What parents need to know
Parents Need to Know
Parents need to know that The Bone Season is an intricate fantasy -- the first of a planned seven-part series -- set in an alternate future where clairvoyants are able to access the spiritual plane know as the "aether" and are sent to a secret penal colony if they are caught doing so. The language is fairly mild (the occasional "hell," "damn," "piss," or "s--t," with a rare "f--k" in one or two heated exchanges), and there's some sexual content in two scenes where the action's more implied than described. The level of violence is high but not overly graphic (a character's beaten, drugged, attacked by demons, and psychically assaulted, and she dishes out a similar amount of mayhem in return). The neck-breaking murder of a young teen may disturb sensitive readers.
What's the story?
In 2059, in a London ruled by the corporate overlords of Scion, teen girl Paige Mahoney works as a "dreamwalker," breaking into people's minds for the benefit of her gang of criminal clairvoyants. After she unwittingly kills two Scion operatives, she's hunted down, kidnapped, drugged, and sent to Sheol I, a secret penal colony located in what used to be Oxford. Sheol I is ruled by the Rephaim, a mysterious, otherworldly race who claim to be protecting Earth from invasion by a legion of demons. Paige is assigned to the "blood-consort" Warden for training, but she never stops seeking a means of escape. But as time goes on, her loyalties are tested, and Paige must decide whom she can save and whom she must trust.
Is it any good?
THE BONE SEASON brims with ambition. Its world-building is intricate, its premise original, its prose more than merely serviceable. Debut author Samantha Shannon hit the ground running and expects the reader to keep up. For the most part, her strategy works. Although the climactic scenes pay off, a repetitiveness creeps into the series of tests and trials Paige Mahoney must endure. And there's something predictable in the development of Paige's relationship with her captor, Warden.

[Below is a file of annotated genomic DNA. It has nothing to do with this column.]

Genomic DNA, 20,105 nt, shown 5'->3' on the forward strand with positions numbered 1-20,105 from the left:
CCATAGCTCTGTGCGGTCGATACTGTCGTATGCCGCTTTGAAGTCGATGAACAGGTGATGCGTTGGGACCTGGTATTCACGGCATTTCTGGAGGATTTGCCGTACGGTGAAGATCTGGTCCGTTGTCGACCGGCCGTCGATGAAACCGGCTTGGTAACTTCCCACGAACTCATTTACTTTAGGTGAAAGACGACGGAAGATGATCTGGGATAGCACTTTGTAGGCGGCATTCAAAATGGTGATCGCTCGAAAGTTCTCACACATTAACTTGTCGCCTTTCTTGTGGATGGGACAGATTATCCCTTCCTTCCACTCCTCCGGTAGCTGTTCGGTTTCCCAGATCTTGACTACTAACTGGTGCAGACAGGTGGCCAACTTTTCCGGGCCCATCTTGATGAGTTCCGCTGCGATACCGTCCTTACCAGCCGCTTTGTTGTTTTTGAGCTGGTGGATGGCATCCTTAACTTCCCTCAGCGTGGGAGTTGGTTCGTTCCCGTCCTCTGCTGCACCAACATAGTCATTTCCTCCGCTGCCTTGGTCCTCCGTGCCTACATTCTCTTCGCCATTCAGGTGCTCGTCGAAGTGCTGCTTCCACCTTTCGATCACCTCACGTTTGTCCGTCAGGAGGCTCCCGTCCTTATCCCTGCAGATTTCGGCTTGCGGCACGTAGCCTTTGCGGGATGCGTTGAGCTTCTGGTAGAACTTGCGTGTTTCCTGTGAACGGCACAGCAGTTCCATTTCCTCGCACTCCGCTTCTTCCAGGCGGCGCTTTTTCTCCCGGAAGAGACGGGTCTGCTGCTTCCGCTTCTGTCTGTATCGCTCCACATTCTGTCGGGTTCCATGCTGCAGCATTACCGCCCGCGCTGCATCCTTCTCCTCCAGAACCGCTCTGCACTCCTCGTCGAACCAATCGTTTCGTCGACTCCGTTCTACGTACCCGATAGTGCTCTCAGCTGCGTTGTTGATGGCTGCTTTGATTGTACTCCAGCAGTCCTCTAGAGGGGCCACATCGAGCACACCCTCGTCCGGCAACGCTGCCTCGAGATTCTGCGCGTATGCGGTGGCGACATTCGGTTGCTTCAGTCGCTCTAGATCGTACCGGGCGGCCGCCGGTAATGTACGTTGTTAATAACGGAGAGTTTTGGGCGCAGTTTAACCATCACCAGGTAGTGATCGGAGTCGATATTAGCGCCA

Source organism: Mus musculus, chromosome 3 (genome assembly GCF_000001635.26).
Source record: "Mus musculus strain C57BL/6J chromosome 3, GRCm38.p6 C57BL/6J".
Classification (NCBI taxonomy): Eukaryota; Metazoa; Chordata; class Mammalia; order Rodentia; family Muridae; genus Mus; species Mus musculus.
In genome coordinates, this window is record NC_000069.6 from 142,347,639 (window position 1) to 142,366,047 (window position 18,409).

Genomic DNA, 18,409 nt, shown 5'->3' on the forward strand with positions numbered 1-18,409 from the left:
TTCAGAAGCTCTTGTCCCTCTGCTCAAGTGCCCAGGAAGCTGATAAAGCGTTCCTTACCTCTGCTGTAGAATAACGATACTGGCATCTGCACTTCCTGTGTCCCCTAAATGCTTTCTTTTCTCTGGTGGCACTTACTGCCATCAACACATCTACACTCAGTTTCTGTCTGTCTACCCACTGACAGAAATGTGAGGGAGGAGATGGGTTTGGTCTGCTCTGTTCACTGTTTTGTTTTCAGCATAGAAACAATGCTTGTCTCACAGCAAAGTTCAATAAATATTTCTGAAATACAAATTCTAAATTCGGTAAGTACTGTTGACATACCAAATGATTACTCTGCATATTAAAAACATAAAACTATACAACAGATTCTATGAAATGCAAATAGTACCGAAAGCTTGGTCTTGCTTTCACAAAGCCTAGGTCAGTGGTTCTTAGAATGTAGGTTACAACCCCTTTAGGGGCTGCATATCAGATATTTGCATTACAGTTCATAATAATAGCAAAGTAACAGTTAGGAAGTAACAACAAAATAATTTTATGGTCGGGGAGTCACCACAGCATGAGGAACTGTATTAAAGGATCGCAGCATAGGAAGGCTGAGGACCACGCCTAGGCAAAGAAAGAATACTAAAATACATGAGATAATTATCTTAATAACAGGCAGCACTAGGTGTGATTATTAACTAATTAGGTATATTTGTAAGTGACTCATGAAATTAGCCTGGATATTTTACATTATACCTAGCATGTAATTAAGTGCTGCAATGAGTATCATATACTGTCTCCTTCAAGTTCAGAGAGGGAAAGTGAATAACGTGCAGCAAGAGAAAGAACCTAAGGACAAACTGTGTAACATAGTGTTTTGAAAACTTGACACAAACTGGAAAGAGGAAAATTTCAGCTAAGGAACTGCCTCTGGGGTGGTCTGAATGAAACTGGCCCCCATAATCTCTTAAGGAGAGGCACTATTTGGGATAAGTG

Those are quibbles, though. The Bone Season is likely to attract a wide audience for its young author and leave readers ready for the next volume in the proposed seven-part saga.
Families can talk about...
Families can talk about freedom vs. security. Is it better to be free and face unknown dangers or to live in security while being a slave?
The Bone Season was written for adults but features a teen main character. Do you think it will appeal to the young adult audience? How does it compare with the YA books you've read? How is it different? How is it similar?
Why do some victims of totalitarianism side with their oppressors? Is it merely fear that motivates them?
|Topics:||Magic and fantasy, Adventures, Friendship, Misfits and underdogs, Monsters, ghosts, and vampires|
|Publication date:||August 20, 2013|
|Number of pages:||480|
|Publisher's recommended age(s):||15 - 17|
|Available on:||Nook, Audiobook (unabridged), Hardback, iBooks, Kindle|